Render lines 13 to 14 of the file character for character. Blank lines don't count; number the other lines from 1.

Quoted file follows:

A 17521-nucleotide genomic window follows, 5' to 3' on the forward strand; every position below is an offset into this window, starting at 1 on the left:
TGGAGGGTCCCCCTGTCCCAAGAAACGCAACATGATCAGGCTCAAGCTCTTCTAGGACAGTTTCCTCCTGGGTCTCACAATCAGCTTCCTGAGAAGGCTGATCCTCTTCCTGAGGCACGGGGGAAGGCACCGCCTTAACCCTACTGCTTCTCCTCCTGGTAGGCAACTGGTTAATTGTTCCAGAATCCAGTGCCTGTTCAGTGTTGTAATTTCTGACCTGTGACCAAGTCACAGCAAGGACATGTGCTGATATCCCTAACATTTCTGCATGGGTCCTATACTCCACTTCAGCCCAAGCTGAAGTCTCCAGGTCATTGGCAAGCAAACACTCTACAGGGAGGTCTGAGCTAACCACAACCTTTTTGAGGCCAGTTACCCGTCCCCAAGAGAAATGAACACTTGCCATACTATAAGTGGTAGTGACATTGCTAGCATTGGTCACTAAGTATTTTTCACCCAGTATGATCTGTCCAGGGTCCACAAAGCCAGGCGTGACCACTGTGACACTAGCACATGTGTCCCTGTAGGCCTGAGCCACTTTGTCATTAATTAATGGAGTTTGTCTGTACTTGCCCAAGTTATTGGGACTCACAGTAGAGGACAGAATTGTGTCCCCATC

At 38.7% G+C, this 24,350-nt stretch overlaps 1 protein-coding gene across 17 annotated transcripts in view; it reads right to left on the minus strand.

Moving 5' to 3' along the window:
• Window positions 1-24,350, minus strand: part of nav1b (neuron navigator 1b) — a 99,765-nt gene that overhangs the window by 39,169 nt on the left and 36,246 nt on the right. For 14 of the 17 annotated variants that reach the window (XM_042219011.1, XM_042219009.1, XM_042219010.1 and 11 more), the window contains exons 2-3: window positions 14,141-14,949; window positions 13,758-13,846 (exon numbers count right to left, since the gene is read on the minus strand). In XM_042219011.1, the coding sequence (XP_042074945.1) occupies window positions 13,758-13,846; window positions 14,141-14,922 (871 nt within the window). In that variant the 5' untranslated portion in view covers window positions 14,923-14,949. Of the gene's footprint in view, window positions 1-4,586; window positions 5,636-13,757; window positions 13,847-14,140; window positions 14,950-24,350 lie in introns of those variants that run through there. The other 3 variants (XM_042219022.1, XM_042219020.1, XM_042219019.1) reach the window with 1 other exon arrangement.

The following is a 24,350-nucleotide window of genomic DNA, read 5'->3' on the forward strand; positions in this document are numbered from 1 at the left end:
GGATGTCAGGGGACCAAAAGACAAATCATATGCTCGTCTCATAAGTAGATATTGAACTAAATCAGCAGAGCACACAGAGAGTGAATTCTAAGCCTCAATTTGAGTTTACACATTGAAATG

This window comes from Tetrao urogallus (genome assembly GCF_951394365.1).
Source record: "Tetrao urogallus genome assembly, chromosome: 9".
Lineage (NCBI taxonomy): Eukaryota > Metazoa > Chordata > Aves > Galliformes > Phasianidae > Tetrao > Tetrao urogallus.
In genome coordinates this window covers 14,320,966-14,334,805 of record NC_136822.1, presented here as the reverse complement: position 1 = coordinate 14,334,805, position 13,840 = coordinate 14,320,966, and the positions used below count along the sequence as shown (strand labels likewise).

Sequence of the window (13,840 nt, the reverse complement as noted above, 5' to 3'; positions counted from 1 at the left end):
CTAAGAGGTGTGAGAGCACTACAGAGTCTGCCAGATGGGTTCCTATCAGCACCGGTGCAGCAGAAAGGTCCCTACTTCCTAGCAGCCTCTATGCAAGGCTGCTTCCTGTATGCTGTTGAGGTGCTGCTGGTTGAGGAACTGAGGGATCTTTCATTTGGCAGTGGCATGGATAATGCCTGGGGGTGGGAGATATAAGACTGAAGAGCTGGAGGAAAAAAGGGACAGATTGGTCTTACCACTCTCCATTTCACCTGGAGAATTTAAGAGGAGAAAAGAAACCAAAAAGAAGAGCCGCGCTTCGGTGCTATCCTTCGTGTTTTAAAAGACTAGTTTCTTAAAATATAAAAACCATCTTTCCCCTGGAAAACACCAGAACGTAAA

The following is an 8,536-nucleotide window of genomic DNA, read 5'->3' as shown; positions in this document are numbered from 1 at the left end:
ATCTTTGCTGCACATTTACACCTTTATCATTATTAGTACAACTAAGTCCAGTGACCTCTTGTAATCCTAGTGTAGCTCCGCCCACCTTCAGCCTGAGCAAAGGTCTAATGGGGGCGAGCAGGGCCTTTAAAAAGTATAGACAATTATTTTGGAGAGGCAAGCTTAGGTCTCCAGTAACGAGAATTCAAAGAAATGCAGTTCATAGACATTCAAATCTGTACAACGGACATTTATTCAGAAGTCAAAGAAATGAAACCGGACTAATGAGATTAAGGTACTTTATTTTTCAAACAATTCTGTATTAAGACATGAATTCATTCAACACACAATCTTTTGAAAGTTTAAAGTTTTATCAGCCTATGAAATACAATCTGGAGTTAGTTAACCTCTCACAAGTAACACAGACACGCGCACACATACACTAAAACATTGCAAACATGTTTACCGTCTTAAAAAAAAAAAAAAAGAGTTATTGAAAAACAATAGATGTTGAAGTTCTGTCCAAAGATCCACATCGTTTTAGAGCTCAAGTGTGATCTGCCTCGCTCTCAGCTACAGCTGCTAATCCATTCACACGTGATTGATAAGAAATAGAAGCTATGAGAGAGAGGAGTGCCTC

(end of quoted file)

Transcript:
CTAAGAGGTGTGAGAGCACTACAGAGTCTGCCAGATGGGTTCCTATCAGCACCGGTGCAGCAGAAAGGTCCCTACTTCCTAGCAGCCTCTATGCAAGGCTGCTTCCTGTATGCTGTTGAGGTGCTGCTGGTTGAGGAACTGAGGGATCTTTCATTTGGCAGTGGCATGGATAATGCCTGGGGGTGGGAGATATAAGACTGAAGAGCTGGAGGAAAAAAGGGACAGATTGGTCTTACCACTCTCCATTTCACCTGGAGAATTTAAGAGGAGAAAAGAAACCAAAAAGAAGAGCCGCGCTTCGGTGCTATCCTTCGTGTTTTAAAAGACTAGTTTCTTAAAATATAAAAACCATCTTTCCCCTGGAAAACACCAGAACGTAAA

The following is an 8,536-nucleotide window of genomic DNA, read 5'->3' as shown; positions in this document are numbered from 1 at the left end: